That’s my desk in Siem Reap on my first day at the Ponheary Ly Foundation September 3. I dove in headfirst, riding my bike around town my first morning to find the best internet provider for one of our rural schools.
If all goes well, this will be the first of our schools to get internet. We still have to secure funding for it, so on my first day I also wrote a proposal for the project to a couple potential donors in Germany.
I spent the rest of my first week doing a variety of things including:
— Meeting with my new boss Lori to learn about our budgets and money systems
— Learning about what my role might be with our board (all the board members live in the U.S. So we do our meetings by Skype conference)
— Meeting with Lori about all the ins and outs of PLF’s volunteer program so that I can take the reins of it in the coming weeks
— Going with our team to paint classrooms in one of our rural schools
— Getting a grasp on our social media outlets
— Buying supplies and organizing textbooks for volunteers who arrive in a few weeks
— Witnessing a boy who came to our office running from his abusive family. He had nowhere to go (no friends, no extended family) and was asking us to find a place for him to live. This is the first time I’ve been confronted with this sort of situation and I was expected to join in the solution process. Luckily, Lori and Ponheary found a place for him to live at a school, but for a lot of detailed reasons, it took us making phone calls, visiting friends, and digging.
I ended up at work ten to 11 hours everyday and this will probably continue. I’ll be working Sunday through Friday. I’ll be off on Saturdays. I’m sure it’ll feel like an intense schedule at times, but I’m really enjoying being busy right now. It’s a nice change of pace from the past few months.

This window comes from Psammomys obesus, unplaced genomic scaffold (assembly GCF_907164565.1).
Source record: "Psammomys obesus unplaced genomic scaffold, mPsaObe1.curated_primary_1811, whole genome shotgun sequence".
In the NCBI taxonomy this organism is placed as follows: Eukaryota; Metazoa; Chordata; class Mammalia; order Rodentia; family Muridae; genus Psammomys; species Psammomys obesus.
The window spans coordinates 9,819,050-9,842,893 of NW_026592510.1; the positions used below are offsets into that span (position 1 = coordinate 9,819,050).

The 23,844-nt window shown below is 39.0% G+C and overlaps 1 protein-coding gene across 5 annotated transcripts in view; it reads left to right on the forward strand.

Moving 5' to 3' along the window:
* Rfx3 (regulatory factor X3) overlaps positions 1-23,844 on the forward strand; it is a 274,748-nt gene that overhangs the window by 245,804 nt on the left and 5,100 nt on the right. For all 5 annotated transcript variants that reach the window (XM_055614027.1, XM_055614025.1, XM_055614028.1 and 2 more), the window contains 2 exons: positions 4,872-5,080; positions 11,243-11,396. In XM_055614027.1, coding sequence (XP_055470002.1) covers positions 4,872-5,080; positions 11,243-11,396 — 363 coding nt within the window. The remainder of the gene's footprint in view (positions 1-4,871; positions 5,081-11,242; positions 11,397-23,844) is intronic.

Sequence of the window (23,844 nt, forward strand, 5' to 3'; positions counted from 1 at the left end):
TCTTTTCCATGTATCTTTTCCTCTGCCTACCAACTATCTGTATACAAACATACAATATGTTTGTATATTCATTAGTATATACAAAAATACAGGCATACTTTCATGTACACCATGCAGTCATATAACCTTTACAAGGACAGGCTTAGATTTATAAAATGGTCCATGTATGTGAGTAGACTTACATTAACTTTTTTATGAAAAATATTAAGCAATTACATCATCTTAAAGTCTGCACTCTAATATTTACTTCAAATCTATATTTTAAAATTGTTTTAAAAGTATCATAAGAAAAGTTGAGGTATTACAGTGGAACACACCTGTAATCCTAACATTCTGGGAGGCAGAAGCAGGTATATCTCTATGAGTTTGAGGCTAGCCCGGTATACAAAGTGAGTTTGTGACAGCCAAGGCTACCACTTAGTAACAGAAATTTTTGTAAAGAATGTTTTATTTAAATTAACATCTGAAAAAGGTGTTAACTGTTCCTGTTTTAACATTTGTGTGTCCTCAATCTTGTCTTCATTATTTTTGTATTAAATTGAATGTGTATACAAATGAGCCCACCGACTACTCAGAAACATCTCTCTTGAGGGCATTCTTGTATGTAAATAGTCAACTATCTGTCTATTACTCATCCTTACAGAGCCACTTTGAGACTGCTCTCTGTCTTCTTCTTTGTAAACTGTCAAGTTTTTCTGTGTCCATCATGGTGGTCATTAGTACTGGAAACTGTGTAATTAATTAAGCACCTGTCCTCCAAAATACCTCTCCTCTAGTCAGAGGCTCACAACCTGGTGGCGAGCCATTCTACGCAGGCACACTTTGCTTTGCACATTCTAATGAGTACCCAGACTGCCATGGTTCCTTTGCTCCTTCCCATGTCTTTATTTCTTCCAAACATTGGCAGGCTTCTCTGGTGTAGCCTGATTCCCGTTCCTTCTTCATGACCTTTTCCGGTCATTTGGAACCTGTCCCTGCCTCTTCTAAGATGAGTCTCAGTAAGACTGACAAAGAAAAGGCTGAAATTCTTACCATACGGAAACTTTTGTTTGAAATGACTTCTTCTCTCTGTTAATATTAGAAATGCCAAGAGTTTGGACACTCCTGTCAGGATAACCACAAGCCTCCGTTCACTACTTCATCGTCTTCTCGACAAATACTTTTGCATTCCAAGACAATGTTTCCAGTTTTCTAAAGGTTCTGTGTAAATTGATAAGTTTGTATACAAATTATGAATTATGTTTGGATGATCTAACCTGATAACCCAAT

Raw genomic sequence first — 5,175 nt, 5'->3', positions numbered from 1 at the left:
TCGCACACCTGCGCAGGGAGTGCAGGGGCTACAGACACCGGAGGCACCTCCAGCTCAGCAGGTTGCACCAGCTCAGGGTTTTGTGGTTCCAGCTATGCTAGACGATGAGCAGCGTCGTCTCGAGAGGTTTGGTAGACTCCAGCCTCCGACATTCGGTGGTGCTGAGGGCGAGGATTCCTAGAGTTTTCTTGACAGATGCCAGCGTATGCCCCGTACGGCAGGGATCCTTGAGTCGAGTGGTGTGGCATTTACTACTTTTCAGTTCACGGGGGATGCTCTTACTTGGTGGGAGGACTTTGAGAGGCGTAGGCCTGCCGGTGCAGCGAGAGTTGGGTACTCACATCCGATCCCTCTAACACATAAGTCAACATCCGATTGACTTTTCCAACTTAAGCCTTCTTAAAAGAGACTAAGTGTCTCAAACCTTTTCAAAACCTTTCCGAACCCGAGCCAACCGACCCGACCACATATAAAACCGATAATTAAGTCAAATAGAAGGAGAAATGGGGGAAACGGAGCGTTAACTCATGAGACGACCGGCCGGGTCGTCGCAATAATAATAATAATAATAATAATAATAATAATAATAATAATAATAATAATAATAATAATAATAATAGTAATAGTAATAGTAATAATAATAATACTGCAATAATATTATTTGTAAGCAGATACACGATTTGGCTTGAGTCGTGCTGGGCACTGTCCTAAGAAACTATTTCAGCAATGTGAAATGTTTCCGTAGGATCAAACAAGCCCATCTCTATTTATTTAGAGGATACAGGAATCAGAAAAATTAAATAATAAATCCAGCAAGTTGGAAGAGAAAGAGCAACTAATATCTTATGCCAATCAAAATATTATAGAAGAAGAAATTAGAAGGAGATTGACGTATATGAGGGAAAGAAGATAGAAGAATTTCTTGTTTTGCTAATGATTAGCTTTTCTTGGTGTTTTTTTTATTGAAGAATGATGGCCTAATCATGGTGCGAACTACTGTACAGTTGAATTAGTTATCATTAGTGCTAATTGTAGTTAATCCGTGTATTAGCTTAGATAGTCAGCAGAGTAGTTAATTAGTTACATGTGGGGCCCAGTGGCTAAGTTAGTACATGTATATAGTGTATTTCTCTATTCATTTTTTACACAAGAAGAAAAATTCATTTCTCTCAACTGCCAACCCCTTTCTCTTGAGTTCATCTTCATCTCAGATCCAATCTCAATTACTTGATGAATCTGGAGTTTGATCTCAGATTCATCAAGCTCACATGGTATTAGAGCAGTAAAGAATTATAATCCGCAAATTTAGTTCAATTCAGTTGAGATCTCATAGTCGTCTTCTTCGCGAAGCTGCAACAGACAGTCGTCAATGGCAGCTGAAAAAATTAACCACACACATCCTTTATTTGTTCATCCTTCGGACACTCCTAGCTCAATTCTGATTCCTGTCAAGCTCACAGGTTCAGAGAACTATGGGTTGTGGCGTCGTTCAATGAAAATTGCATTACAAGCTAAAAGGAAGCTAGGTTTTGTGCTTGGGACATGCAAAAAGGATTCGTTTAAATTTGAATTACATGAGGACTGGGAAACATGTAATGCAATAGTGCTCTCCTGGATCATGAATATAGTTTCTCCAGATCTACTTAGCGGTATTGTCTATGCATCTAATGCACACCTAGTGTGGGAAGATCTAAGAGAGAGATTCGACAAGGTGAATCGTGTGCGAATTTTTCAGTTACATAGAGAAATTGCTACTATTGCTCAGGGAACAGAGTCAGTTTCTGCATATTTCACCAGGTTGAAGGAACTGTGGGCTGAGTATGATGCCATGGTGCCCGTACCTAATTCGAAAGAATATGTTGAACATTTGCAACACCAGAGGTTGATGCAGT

It’s easy for me to be inspired by what’s going on at PLF. Everyone in the office works hard because this work is an important part of who they are. It’s their passion to give Cambodia’s poorest kids, who’d normally be working on farms everyday, access to public schools so that someday they can help change this country’s culture of corruption.
A lot of the people I interact with daily at the office survived the Khmer Rouge genocide and had family members who were killed. Their jobs are a way of trying to reconcile with what happened to them.
I have a lot (I mean A LOT) to learn from my new bosses and coworkers, all of which are often getting their hands dirty at our sites.
My new bosses at one of our sites in Preah Vihear:
Here are some pics from my first week.
Rany, Field Director:
Farida, Field Director:
Gill, Program Manager:
Mango picking in front of the PLF office:
The morning welcome crew in front of the office:
Lori brought cable and a TV into the office specially so we could take a morning break and watch President Obama, live at the Democratic National Convention on CNN.
(Side note: Because the 2012 Republican Platform is so Tea Party-extreme and not supportive of things I care deeply about—charitable giving, foreign aid, teachers, students, the middle class, U.S. immigrants, reasonable military spending, and important civil rights issues—I’m with Obama.)
Running errands around Siem Reap in a PLF tuk-tuk: